Jason: Next can you talk about someone who has helped you in the past and how they helped you?
Jason: Actually our first seed funder Golden Seeds has been a real inspiration to us. They pushed us to do better and to create a company that we can expand upon and we can build upon. My investors have just been wonderful. I didn't realize how influential investors would be and how much they actually wanted to help you build the business.
Jason: So for a company that is just getting started, they have a product, but they have not released a MVP yet, no market validation. What advice would have you have for them?
Mary Ellen: I would say that market validation is really essential, it's crucial that's what you want to do. So whether you go out and sell door to door. Whether you get a great salesperson which is what I recommend and actually work through the process with different customers have them understand your value position. Have you really understand what they're looking for. You have to be responsive to their needs.
Jason: So say as a company, they have a pretty good traction. They are ready to start raising funds. What advice do you have for these people.
Mary Ellen: They should really try to get market validation as soon as possible. Because a company is really built on its revenue.
Jason: Next, tell us something about yourself that most people don't know. Your close friends and family know this about you. But people that deal with you day to day don't know this about yourself.
Mary Ellen: I started off as a geologist. I spent four years working as a geologist in Denver, Colorado and had a great time. Unfortunately the market kind of crashed for geology and I decided to switch. But what I learned from that is that there's going to be many paths you're going to take in your life and it's crazy the paths and the way life changes.
Jason: I understand you have a book to recommend for our listeners.
Jason: It's a very short small book. It's called Five temptations of a CEO. It's by Patrick Lencione. Basically it's kind of like a Christmas story. It's a very short fable. What it has is passengers on a subway who give him lesson. It's short because I don't have time for anything long. I hope your listeners will enjoy it.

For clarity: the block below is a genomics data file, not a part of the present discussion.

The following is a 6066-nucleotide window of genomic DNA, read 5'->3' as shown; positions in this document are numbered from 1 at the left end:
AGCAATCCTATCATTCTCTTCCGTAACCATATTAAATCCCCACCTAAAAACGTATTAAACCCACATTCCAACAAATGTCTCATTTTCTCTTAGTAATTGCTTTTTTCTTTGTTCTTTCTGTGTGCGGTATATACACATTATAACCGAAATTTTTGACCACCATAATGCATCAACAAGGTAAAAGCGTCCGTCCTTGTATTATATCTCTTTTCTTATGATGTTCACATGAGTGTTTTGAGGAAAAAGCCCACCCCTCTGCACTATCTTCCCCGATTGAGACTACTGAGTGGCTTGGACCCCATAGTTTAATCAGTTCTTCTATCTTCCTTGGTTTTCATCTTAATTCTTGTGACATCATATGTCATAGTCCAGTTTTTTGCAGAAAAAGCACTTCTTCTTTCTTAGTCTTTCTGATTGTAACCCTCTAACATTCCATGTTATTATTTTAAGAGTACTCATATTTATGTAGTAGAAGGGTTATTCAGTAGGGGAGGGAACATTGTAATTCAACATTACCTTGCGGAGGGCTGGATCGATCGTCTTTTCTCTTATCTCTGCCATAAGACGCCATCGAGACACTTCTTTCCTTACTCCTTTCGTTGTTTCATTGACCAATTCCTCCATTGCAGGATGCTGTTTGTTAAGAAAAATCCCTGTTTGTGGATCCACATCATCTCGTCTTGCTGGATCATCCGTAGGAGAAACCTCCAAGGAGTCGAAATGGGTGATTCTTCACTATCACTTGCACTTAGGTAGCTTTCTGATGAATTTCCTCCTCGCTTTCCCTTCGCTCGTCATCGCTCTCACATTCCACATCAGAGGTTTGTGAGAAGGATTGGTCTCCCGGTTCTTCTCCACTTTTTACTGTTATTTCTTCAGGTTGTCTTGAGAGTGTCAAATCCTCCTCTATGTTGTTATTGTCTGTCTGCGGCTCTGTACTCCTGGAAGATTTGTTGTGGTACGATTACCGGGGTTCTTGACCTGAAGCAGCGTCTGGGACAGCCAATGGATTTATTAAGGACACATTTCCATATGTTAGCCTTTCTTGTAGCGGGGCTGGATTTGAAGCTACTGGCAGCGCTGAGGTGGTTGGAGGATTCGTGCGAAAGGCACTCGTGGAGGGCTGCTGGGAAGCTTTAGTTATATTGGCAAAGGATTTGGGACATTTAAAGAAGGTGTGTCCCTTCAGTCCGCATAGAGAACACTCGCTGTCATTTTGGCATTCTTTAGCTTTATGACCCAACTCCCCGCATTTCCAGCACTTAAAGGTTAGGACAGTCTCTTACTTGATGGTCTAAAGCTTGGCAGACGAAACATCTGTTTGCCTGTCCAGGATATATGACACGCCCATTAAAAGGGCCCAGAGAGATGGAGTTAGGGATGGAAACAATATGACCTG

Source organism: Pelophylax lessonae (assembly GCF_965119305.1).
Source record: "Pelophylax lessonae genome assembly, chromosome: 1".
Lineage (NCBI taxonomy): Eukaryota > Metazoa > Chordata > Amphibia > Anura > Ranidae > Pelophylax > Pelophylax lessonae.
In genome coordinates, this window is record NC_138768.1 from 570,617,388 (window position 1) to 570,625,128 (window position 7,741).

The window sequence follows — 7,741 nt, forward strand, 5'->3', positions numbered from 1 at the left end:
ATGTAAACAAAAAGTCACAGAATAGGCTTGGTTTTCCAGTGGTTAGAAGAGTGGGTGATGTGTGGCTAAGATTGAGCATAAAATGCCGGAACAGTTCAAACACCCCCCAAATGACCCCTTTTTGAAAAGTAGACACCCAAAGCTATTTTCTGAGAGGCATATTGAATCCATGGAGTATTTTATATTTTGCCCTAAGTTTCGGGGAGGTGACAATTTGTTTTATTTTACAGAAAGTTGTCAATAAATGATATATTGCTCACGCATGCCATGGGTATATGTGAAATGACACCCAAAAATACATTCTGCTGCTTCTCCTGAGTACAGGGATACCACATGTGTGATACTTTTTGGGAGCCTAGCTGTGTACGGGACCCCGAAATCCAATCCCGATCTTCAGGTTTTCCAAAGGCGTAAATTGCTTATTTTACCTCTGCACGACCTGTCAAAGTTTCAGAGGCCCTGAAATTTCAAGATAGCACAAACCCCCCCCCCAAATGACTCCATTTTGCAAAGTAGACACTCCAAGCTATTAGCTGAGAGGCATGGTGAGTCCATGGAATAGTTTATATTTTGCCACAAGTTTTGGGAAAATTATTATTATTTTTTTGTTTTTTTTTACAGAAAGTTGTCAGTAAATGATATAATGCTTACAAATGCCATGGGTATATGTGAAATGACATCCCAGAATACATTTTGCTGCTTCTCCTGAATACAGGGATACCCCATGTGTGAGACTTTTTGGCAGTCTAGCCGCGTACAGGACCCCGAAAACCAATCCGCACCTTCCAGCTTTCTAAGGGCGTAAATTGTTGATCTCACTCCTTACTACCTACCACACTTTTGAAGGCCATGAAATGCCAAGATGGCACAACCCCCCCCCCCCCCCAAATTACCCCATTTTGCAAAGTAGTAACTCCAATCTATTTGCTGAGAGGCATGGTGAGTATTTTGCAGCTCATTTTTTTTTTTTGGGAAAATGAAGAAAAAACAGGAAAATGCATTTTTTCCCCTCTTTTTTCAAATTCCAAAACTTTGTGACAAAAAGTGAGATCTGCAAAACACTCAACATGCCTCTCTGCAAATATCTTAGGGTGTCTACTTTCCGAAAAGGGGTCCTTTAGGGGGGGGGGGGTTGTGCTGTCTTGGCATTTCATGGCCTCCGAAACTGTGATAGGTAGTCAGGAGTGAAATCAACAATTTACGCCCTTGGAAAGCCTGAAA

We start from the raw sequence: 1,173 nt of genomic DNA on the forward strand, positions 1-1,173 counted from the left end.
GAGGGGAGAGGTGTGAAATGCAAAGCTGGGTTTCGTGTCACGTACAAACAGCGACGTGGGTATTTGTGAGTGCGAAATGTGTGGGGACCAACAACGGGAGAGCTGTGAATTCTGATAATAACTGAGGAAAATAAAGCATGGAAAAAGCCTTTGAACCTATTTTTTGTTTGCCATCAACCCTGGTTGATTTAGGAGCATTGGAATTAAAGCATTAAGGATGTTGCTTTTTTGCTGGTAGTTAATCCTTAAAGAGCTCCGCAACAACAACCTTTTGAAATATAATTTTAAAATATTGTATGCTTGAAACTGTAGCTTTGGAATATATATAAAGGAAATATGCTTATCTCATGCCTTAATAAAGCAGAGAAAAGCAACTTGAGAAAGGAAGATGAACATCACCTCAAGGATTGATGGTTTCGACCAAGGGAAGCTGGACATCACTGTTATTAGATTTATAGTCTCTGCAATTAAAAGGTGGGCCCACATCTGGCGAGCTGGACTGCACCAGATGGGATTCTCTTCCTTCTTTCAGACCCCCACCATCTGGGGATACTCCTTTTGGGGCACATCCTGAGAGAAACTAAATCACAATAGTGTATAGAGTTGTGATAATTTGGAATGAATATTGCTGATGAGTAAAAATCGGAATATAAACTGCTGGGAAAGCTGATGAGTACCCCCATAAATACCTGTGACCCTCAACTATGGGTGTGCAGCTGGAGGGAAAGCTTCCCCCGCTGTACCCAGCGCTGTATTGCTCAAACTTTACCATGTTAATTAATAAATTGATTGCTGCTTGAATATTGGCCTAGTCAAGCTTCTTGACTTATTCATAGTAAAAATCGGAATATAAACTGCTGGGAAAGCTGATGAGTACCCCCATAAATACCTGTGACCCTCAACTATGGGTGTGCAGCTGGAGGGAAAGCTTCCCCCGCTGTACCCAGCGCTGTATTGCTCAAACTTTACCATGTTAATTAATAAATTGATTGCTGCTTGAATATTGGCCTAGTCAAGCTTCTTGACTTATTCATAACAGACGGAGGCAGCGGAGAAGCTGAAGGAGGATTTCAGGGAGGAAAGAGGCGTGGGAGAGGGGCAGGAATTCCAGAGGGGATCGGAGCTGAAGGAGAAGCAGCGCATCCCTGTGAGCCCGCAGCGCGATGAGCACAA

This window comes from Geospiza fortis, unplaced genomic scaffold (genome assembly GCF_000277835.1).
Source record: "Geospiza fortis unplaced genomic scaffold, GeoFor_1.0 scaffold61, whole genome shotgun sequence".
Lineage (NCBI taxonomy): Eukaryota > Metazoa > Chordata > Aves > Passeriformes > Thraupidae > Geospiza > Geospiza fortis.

Jason: Mary Ellen, as a CEO, I don't think a lot of people realize how busy CEO is. Let's suppose their is a person who is saying, I want to be a CEO of my company. What would you tell this person who is just starting out to be a CEO Founder.
Mary Ellen: They're going to be very busy doing a lot of things they did not expect. Because as a CEO and a founder not only are you doing your product. But you're also doing all the business in the background. You're doing insurance, you're doing finance, you're doing everything. The sooner you can start to delegate some of those responsibilities, the easier it will be on everyone. So that you can laser focus on the needs of your company as a CEO.
Jason: So as far as your marketing do you have an actual marketing plan or is just word of mouth? How are you going about that?
Mary Ellen: Oh no of course we have marketing. We have a whole social media campaign. We have blogs. We have actually a Web cast. We've been showing expositions in shows.
Jason: Mary Ellen, can your provide your social media links for you and your company so people can reach out to you.
Mary Ellen: Sure. Facebook is NextShift Robotics. Twitter is NextSift Robots and our Web site is www.nextshiftrobotids.com and there's a Web page on there if they want to send us a message. We always love to hear from you guys.
Jason: For our listeners our listeners, we will have the links to her social media and her book recommendation on our show notes. You can find the show notes at www.cavnessHRblog.com. Mary Ellen, what's the long term vision for your company.
Mary Ellen: We really want to make our customers successful. That's our long term vision. We want to do whatever we can so that they can keep up with their next day deliveries on their orders. What they're trying to get through. We want to be a flexible, scalable and easy to put in as possible.
Jason: Are your plants in the Boston area or other places?
Mary Ellen: No we have one company which is in the Boston area. But our customers are all across the country.
Jason: Mary Ellen, we are coming to the end of our talk. Can you provide us any last minute advice or wisdom on any subject.
Mary Ellen: Well I'm going to give you a quote. This is a quote by a gentleman named Tom Preston Warner from GrubHub and what he said is when I'm old and dying and I'm going to try to not paraphase it too bad. I plan to look on my life and say wow that was an adventure. Not wow I sure felt safe. I hope that folks understand life is an adventure and things are going to change and that's OK.
Jason: Yes, a great quote thank you for that. Mary Ellen thank you for your time really appreciate it. I know as a founder and a CEO you've got a lot of stuff going on. We appreciate your time today.
Jason: Thanks Jason and thank you for the opportunity we appreciate it.
Jason: For our listeners, thank you for your time as well and remember to be great every day.